I saw the placards as we rolled past Mills Lawn on Elm Street. Turning onto Short from Walnut, I saw the bearers. Two women, at least in their 60s, bedecked in the long dresses and long hair that often accompany Holiness movement communities. I sighed as we turned right on Xenia and looked for a parking space. “I think this is something to which a town pastor must respond,” I said, getting out of the car.
Mimi and I have a ritual: Monday mornings at the Sunrise. We love the people who work the shift. It is generally a very townie time to be downtown. We each invariably order the same thing. They know us so well, they once started our order while we were still waiting for a table to come open. By the time we sat down, the food was coming up.
I was hoping to gather my thoughts over breakfast when Mimi pointed out that they were on a wait. No biggy, I thought. As we walked past a group of four tourists and into the restaurant, they followed immediately. A woman asked if she could sneak past, even though she had already put their name in. I said, “The host will come around in a second. We’re not cutting.” She and another lady then moved into space right next to people eating; just, milling about and assuming that this very successful restaurant is staffed by people who don’t know that there is a small waiting area and people go outside. They’re still talking about how they don’t want to lose their spot. I said to Miriam, “I don’t like the vibe in town today. Let’s go to Tom’s. ”
We stepped out and walked toward the Little Art. I look again at the women and they were speaking to people passing by. Dammit, I thought. I told Miriam she could go ahead, and I crossed the street.
“Hello,” I say.
“Hello,” one woman returns, eyeballing me in a way with which I am most familiar. My beard, locs, tattoos, muscles; the ever-present Monday Jesus Christ Superstar t-shirt; they all add up to danger. She takes a step back.
“I’m pastor of the church right there. I just want to let you know that Jesus is very well represented here. We’ve had committed, Christ-infused people with long, deep ties to this community for nearly two hundred years. We don’t need outsiders coming in to deliver a message regarding Jesus, especially this way. We have at least half-a-dozen pastors toiling in the vineyard of Yellow Springs right now. Jesus is doing just fine.”
“Then why did God ask us to come here?” she retorts.
“I don’t even know how to respond to that, ma’am. Because your claim that God sent you here seems in direct contradiction about what I know to be true. I grew up here. I have committed the whole of my life to Jesus Christ. I have been a pastor in this village for five years, and I know the fruits that God has born from the countless seeds sown by Christ-loving people.”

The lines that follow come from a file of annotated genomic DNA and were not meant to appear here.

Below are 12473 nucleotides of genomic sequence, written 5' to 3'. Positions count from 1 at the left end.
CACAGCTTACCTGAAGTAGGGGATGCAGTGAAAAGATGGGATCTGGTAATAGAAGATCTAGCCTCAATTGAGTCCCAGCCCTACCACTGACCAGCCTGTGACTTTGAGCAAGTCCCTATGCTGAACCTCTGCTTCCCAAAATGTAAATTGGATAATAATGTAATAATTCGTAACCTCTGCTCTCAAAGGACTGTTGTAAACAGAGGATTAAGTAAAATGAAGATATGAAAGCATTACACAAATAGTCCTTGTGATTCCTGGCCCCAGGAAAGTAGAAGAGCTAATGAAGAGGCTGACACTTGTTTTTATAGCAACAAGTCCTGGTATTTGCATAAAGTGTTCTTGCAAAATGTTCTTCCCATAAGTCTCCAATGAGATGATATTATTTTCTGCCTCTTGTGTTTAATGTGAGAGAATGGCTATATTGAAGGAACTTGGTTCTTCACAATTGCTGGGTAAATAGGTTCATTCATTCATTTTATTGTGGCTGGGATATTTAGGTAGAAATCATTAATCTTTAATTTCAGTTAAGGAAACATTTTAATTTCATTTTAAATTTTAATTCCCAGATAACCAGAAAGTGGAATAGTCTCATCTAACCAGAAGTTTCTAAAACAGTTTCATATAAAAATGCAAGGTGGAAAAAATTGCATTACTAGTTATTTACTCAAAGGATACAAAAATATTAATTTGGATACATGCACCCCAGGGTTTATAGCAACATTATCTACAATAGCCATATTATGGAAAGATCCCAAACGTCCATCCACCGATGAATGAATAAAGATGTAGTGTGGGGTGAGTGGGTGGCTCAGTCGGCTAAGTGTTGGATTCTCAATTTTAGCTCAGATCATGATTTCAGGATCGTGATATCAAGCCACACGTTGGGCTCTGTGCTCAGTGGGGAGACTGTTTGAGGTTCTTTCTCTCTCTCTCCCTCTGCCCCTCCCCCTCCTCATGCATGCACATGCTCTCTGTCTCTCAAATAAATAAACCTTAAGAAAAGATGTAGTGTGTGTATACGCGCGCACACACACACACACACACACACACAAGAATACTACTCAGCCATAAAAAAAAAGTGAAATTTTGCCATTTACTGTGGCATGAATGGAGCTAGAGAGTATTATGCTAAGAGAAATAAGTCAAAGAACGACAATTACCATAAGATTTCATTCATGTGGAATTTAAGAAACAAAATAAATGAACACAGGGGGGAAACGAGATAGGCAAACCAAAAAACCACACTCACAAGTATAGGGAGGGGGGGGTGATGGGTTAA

“I’ve never heard of one Christian asking another Christian to leave,” she says.
“Ma’am, I’m not asking you to leave. What I am saying is that if you were really concerned about the souls of people here, why did you not contact those of us who toil in the vineyard? Why not come and talk to us? This is not doing anything to help those of us who love Jesus and who will still be here after you leave.”
“Okay, you’ve had your say.”
“Yup, God bless.”
All I hear is laughter as I walk away.
In a way, my approach was confrontational. I imagine that there will be those who feel that I should have gone in with a carrot rather than a stick. Establish mutual love for Christ, ask questions, be more invitational; I get it. Because I have done it in the past and it goes nowhere. I’ve spent two decades studying and living Christianity. I’ve lived in this part of Ohio for the overwhelming majority of my life. I know their techniques, their theology, their assumptions. They are treating this town as a mission field.
Missionaries only go where they feel that Christ is not represented or to places they believe are openly hostile to God. That must always be kept at the forefront. The earnestness of these Christians cannot be denied; they sincerely believe that Satan takes root in communities unless there are soldiers in God’s army actively fighting against him. They will not recognize as authentically Christian any Jesus-believer who does not share their Manichean worldview, replete with racism, homophobia, xenophobia, and nationalism wrapped up in a millennialist-based eschatology that would make the Qurman community say, “Whoa, lighten up y’all.”